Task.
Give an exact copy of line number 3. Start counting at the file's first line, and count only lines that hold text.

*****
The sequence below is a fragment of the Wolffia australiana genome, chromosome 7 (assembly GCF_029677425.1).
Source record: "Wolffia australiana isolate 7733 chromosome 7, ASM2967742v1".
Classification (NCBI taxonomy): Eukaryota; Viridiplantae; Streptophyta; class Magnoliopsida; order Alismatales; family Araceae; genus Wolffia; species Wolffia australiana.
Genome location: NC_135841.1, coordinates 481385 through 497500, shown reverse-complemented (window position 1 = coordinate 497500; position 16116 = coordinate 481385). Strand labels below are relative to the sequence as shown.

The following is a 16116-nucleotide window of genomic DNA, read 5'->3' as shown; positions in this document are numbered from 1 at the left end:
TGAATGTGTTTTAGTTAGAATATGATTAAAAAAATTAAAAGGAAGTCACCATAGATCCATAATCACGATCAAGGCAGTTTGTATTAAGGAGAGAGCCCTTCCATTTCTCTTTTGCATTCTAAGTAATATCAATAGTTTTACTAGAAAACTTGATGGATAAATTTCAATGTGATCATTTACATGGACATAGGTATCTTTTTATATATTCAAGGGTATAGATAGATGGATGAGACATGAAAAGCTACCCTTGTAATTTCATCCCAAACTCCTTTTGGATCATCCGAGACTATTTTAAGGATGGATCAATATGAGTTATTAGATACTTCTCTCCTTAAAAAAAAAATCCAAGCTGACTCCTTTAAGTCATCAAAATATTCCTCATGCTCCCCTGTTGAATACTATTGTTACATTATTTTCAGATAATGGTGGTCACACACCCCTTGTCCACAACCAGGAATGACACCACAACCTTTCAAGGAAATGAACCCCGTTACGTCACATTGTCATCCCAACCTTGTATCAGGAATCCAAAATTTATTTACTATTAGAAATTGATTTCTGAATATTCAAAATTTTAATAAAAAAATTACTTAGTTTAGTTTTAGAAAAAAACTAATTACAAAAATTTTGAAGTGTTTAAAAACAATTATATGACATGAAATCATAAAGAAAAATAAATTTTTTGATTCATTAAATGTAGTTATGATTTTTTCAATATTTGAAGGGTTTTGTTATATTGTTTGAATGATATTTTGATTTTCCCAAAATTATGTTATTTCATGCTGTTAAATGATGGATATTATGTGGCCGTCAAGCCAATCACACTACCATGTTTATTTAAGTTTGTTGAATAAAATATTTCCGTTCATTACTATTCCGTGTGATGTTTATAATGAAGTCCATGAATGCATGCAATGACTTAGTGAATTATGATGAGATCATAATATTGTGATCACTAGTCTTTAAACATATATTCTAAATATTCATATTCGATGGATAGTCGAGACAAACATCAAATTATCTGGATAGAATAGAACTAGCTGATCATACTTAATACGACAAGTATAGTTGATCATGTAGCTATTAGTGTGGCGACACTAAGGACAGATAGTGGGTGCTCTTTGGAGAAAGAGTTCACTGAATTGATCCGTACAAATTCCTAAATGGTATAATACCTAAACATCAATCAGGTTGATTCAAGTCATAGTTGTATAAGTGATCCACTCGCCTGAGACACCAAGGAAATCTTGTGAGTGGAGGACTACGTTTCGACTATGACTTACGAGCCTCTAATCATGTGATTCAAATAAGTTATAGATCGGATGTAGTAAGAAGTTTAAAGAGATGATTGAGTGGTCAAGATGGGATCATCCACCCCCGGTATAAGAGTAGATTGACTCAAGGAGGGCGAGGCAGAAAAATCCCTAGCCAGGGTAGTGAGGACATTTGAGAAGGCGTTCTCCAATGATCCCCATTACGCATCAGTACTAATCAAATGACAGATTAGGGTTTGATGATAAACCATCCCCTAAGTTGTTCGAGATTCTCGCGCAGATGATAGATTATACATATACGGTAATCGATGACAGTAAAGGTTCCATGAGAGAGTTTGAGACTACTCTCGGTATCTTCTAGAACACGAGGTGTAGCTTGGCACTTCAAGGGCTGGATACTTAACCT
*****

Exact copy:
Classification (NCBI taxonomy): Eukaryota; Viridiplantae; Streptophyta; class Magnoliopsida; order Alismatales; family Araceae; genus Wolffia; species Wolffia australiana.